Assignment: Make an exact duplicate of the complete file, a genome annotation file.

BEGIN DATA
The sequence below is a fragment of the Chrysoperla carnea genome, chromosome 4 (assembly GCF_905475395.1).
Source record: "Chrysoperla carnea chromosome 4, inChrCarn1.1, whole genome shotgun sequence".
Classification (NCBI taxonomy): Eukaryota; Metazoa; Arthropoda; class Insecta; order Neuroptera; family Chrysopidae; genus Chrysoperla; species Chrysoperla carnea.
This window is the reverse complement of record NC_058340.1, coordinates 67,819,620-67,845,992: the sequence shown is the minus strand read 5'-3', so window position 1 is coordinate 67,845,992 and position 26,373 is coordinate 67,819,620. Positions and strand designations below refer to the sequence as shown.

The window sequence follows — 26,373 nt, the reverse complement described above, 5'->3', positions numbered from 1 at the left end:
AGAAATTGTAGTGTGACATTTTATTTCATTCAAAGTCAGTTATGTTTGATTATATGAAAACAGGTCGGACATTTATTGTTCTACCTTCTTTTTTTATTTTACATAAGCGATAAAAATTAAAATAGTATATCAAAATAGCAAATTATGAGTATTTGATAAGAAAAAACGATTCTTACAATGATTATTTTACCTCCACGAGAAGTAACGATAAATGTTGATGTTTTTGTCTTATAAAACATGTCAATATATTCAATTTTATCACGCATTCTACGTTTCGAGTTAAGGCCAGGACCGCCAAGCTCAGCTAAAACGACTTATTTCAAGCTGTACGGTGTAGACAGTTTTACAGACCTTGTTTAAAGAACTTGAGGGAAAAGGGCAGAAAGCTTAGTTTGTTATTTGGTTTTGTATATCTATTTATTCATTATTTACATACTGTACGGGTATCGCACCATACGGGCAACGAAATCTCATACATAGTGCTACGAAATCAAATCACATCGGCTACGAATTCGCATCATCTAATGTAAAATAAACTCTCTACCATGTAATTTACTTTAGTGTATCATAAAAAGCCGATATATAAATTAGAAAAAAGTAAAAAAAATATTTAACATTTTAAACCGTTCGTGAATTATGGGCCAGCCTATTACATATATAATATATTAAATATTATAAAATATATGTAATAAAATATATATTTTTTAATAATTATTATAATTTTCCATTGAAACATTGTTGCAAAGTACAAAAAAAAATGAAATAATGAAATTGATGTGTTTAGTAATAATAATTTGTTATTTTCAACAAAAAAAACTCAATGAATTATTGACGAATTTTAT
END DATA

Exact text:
The sequence below is a fragment of the Chrysoperla carnea genome, chromosome 4 (assembly GCF_905475395.1).
Source record: "Chrysoperla carnea chromosome 4, inChrCarn1.1, whole genome shotgun sequence".
Classification (NCBI taxonomy): Eukaryota; Metazoa; Arthropoda; class Insecta; order Neuroptera; family Chrysopidae; genus Chrysoperla; species Chrysoperla carnea.
This window is the reverse complement of record NC_058340.1, coordinates 67,819,620-67,845,992: the sequence shown is the minus strand read 5'-3', so window position 1 is coordinate 67,845,992 and position 26,373 is coordinate 67,819,620. Positions and strand designations below refer to the sequence as shown.

The window sequence follows — 26,373 nt, the reverse complement described above, 5'->3', positions numbered from 1 at the left end:
AGAAATTGTAGTGTGACATTTTATTTCATTCAAAGTCAGTTATGTTTGATTATATGAAAACAGGTCGGACATTTATTGTTCTACCTTCTTTTTTTATTTTACATAAGCGATAAAAATTAAAATAGTATATCAAAATAGCAAATTATGAGTATTTGATAAGAAAAAACGATTCTTACAATGATTATTTTACCTCCACGAGAAGTAACGATAAATGTTGATGTTTTTGTCTTATAAAACATGTCAATATATTCAATTTTATCACGCATTCTACGTTTCGAGTTAAGGCCAGGACCGCCAAGCTCAGCTAAAACGACTTATTTCAAGCTGTACGGTGTAGACAGTTTTACAGACCTTGTTTAAAGAACTTGAGGGAAAAGGGCAGAAAGCTTAGTTTGTTATTTGGTTTTGTATATCTATTTATTCATTATTTACATACTGTACGGGTATCGCACCATACGGGCAACGAAATCTCATACATAGTGCTACGAAATCAAATCACATCGGCTACGAATTCGCATCATCTAATGTAAAATAAACTCTCTACCATGTAATTTACTTTAGTGTATCATAAAAAGCCGATATATAAATTAGAAAAAAGTAAAAAAAATATTTAACATTTTAAACCGTTCGTGAATTATGGGCCAGCCTATTACATATATAATATATTAAATATTATAAAATATATGTAATAAAATATATATTTTTTAATAATTATTATAATTTTCCATTGAAACATTGTTGCAAAGTACAAAAAAAAATGAAATAATGAAATTGATGTGTTTAGTAATAATAATTTGTTATTTTCAACAAAAAAAACTCAATGAATTATTGACGAATTTTAT